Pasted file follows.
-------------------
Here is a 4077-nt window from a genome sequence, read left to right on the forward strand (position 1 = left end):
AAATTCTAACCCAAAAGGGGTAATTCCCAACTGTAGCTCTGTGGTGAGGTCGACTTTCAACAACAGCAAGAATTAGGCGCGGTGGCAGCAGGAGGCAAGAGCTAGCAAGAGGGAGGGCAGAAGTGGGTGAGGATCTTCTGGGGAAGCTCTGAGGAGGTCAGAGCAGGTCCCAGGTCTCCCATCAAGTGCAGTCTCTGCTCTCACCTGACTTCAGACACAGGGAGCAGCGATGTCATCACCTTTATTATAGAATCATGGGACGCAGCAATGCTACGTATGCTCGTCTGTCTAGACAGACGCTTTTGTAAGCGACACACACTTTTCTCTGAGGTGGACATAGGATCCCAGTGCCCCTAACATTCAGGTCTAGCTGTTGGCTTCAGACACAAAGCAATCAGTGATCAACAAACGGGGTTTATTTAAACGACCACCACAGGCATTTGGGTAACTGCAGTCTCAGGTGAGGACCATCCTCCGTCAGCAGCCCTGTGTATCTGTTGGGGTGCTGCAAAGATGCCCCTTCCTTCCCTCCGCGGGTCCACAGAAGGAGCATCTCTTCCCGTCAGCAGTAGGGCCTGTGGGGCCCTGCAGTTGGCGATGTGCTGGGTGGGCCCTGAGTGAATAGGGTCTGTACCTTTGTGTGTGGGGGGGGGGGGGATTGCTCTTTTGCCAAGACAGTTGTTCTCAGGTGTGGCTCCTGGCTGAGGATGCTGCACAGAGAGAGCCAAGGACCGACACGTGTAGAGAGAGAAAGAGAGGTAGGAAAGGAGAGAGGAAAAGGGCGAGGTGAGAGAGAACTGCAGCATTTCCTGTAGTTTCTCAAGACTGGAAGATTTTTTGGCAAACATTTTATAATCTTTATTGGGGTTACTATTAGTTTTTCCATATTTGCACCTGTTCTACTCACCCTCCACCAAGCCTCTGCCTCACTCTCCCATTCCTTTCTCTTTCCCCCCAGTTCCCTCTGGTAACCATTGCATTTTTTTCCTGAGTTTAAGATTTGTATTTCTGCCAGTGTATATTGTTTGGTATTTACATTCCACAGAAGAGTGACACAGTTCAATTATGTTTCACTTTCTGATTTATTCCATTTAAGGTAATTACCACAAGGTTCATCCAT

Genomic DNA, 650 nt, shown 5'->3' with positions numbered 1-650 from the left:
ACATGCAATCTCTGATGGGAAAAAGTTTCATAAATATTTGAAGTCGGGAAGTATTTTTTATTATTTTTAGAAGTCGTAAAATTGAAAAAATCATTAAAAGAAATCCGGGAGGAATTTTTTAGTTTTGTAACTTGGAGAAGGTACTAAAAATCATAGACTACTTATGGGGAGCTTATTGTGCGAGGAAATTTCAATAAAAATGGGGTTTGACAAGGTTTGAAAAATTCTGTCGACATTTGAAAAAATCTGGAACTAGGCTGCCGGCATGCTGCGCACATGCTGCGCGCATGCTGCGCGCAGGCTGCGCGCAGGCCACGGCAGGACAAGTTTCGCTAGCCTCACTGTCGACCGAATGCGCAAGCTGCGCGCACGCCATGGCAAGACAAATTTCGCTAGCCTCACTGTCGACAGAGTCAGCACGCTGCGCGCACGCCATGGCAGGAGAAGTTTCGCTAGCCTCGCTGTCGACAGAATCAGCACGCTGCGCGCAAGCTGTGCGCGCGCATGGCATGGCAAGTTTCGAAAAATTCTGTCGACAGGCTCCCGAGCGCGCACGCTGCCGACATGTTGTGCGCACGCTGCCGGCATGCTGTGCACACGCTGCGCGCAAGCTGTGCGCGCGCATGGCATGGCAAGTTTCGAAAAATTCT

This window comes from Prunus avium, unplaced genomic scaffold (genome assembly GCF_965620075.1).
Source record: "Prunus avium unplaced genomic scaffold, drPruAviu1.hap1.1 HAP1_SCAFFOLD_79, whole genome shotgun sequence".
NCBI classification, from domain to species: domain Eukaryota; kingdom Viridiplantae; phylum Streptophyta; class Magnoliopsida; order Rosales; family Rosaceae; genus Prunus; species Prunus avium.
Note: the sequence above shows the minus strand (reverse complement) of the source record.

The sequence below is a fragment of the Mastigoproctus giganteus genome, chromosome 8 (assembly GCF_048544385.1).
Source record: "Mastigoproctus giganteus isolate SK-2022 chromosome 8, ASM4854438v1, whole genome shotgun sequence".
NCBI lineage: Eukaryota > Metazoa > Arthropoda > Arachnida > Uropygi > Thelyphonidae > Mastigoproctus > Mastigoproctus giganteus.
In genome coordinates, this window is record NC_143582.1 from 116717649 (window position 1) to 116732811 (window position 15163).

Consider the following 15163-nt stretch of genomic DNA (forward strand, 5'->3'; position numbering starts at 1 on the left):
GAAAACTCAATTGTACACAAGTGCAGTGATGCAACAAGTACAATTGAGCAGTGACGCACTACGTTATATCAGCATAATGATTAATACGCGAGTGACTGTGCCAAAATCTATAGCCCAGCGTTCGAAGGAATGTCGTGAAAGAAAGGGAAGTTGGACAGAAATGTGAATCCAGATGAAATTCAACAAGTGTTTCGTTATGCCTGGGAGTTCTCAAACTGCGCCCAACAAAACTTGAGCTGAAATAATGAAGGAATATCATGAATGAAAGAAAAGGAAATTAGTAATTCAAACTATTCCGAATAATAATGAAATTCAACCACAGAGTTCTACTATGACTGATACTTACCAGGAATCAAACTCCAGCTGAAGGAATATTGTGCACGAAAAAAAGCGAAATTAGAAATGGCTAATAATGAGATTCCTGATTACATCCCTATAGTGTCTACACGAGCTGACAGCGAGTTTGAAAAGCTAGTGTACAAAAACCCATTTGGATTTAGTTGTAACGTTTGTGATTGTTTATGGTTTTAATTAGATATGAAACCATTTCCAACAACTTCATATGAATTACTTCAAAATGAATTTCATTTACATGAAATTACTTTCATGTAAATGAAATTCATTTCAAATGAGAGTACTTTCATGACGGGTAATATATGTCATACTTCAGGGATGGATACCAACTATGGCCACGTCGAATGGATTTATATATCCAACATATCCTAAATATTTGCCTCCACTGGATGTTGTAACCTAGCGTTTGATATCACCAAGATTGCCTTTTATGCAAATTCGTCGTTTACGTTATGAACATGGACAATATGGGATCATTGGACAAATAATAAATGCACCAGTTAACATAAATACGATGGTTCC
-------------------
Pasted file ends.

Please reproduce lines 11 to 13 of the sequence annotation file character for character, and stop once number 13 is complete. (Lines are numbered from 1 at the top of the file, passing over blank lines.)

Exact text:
NCBI lineage: Eukaryota > Metazoa > Arthropoda > Arachnida > Uropygi > Thelyphonidae > Mastigoproctus > Mastigoproctus giganteus.
In genome coordinates, this window is record NC_143582.1 from 116717649 (window position 1) to 116732811 (window position 15163).

Consider the following 15163-nt stretch of genomic DNA (forward strand, 5'->3'; position numbering starts at 1 on the left):